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Futures and Strategy Special Interest Group: first meeting on the Future of Energy (part 2/ 2)

April 25, 2014

The participants were asked to use the 3 horizons framework to develop the dynamics of the two scenarios “Two-Tier Energy” and “All is Well”, accounting for the potential impact of the Russian-Ukrainian crisis and other elements from the various presentations/discussions.

The Two-Tier Energy Scenario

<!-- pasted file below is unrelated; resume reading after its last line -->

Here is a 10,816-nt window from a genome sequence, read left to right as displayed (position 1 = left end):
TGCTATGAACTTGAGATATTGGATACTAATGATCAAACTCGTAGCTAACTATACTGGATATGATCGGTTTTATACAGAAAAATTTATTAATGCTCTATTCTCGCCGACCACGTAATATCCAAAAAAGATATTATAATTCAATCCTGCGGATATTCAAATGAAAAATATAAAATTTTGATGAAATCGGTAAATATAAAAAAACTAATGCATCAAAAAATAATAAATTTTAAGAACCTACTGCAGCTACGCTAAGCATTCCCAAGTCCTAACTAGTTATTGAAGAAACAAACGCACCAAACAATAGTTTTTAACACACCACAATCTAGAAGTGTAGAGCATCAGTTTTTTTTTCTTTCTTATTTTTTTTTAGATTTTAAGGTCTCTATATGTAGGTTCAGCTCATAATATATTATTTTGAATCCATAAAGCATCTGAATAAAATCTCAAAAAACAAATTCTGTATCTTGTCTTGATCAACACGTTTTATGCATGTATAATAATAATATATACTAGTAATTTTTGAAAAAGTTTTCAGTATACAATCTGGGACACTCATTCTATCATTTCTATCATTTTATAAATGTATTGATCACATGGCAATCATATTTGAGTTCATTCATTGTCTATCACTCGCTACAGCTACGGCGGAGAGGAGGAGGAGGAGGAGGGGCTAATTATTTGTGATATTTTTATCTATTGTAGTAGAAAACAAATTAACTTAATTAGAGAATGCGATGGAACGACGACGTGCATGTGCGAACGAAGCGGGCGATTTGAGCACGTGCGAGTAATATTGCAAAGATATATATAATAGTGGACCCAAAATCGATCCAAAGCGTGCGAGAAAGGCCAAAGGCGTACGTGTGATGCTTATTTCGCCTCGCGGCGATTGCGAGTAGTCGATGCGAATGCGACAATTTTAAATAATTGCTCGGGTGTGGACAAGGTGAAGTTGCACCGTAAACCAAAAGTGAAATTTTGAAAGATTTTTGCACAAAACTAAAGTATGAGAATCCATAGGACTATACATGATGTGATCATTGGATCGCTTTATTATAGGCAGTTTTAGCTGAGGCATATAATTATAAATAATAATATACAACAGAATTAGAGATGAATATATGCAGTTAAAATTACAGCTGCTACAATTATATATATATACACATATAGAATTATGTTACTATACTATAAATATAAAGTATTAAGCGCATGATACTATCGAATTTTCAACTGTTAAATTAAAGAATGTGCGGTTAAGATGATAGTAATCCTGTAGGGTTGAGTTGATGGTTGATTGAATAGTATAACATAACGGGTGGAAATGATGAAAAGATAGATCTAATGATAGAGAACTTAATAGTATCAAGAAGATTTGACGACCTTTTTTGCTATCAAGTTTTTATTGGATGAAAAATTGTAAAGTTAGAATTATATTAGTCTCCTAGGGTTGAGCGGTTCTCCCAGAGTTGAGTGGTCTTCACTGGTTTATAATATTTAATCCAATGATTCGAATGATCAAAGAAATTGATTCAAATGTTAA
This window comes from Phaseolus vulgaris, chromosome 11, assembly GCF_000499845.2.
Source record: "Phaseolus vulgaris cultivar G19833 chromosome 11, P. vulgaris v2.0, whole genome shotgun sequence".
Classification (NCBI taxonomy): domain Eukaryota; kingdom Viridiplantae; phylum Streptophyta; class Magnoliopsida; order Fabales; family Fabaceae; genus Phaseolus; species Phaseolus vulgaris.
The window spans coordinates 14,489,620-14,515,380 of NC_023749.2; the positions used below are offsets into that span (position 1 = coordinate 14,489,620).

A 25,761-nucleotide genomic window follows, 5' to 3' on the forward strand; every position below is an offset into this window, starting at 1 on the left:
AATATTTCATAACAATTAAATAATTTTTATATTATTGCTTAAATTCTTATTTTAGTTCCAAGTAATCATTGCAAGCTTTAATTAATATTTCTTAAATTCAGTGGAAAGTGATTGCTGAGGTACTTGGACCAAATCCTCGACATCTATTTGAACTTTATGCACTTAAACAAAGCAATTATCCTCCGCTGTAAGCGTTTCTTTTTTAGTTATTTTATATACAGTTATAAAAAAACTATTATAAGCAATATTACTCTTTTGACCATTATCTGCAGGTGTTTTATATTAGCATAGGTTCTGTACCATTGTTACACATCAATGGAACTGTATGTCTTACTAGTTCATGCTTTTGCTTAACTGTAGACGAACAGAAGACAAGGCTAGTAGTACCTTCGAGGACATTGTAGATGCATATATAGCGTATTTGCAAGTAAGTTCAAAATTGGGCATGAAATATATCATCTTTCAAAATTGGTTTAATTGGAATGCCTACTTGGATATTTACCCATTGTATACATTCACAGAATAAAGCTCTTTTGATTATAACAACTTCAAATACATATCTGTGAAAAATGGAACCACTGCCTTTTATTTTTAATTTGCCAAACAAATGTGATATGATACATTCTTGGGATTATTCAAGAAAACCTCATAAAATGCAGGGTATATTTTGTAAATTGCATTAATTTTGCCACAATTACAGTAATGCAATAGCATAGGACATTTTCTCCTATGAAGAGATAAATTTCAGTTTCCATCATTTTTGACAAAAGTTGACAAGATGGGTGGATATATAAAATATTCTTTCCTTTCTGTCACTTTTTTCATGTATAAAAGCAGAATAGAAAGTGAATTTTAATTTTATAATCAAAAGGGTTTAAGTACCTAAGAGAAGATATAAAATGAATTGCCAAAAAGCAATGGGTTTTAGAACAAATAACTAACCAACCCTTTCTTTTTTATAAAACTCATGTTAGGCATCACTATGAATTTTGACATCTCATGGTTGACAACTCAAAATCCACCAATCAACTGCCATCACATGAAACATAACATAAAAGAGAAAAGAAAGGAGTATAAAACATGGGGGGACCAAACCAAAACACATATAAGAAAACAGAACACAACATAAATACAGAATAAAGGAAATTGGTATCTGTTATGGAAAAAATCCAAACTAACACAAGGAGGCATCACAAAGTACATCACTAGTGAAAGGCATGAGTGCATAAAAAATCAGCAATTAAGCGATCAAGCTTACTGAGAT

A potent combination of public apathy, nimbyism and lack of joined up planning at a policy level contributes to a paradigm (horizon1) in which there is public opposition to ‘anything’ new being built. These faults, coupled with a series of external shocks – potential geopolitical conflict (as witnessed in Ukraine and potential conflict in the Middle East) or natural disasters – result in a situation in which energy supply can no longer match to energy demand. This situation is first observed in Japan (following the triple crisis) and South Africa – which both begin to experiences a shortage of energy in relation to demand. However, the extent of this discrepancy is slow to be noticed – although small signs appear… rising energy prices, people having to choose between “heating and eating”, government drives towards measuring and controlling usage – through smart meters with timing controls.